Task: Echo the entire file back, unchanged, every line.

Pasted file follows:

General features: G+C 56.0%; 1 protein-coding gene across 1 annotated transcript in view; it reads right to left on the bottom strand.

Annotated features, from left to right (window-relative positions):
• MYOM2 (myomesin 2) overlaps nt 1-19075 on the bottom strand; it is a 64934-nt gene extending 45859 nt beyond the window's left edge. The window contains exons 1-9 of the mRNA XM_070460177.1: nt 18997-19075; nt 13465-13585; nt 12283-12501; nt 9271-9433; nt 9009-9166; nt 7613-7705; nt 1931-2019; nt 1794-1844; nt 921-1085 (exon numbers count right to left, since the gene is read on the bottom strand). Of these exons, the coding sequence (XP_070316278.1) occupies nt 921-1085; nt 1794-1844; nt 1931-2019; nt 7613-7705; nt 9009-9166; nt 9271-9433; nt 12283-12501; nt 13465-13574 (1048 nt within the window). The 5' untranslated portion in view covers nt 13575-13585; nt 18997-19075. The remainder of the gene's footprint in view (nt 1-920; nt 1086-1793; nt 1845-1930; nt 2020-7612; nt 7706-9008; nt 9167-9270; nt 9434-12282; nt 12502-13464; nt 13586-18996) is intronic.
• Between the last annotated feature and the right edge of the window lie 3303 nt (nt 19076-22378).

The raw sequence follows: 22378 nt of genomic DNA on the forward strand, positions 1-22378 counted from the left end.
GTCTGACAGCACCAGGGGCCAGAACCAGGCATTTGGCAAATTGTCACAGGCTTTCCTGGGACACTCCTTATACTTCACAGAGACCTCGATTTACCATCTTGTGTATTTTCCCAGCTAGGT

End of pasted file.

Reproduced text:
General features: G+C 56.0%; 1 protein-coding gene across 1 annotated transcript in view; it reads right to left on the bottom strand.

Annotated features, from left to right (window-relative positions):
• MYOM2 (myomesin 2) overlaps nt 1-19075 on the bottom strand; it is a 64934-nt gene extending 45859 nt beyond the window's left edge. The window contains exons 1-9 of the mRNA XM_070460177.1: nt 18997-19075; nt 13465-13585; nt 12283-12501; nt 9271-9433; nt 9009-9166; nt 7613-7705; nt 1931-2019; nt 1794-1844; nt 921-1085 (exon numbers count right to left, since the gene is read on the bottom strand). Of these exons, the coding sequence (XP_070316278.1) occupies nt 921-1085; nt 1794-1844; nt 1931-2019; nt 7613-7705; nt 9009-9166; nt 9271-9433; nt 12283-12501; nt 13465-13574 (1048 nt within the window). The 5' untranslated portion in view covers nt 13575-13585; nt 18997-19075. The remainder of the gene's footprint in view (nt 1-920; nt 1086-1793; nt 1845-1930; nt 2020-7612; nt 7706-9008; nt 9167-9270; nt 9434-12282; nt 12502-13464; nt 13586-18996) is intronic.
• Between the last annotated feature and the right edge of the window lie 3303 nt (nt 19076-22378).

The raw sequence follows: 22378 nt of genomic DNA on the forward strand, positions 1-22378 counted from the left end.
GTCTGACAGCACCAGGGGCCAGAACCAGGCATTTGGCAAATTGTCACAGGCTTTCCTGGGACACTCCTTATACTTCACAGAGACCTCGATTTACCATCTTGTGTATTTTCCCAGCTAGGT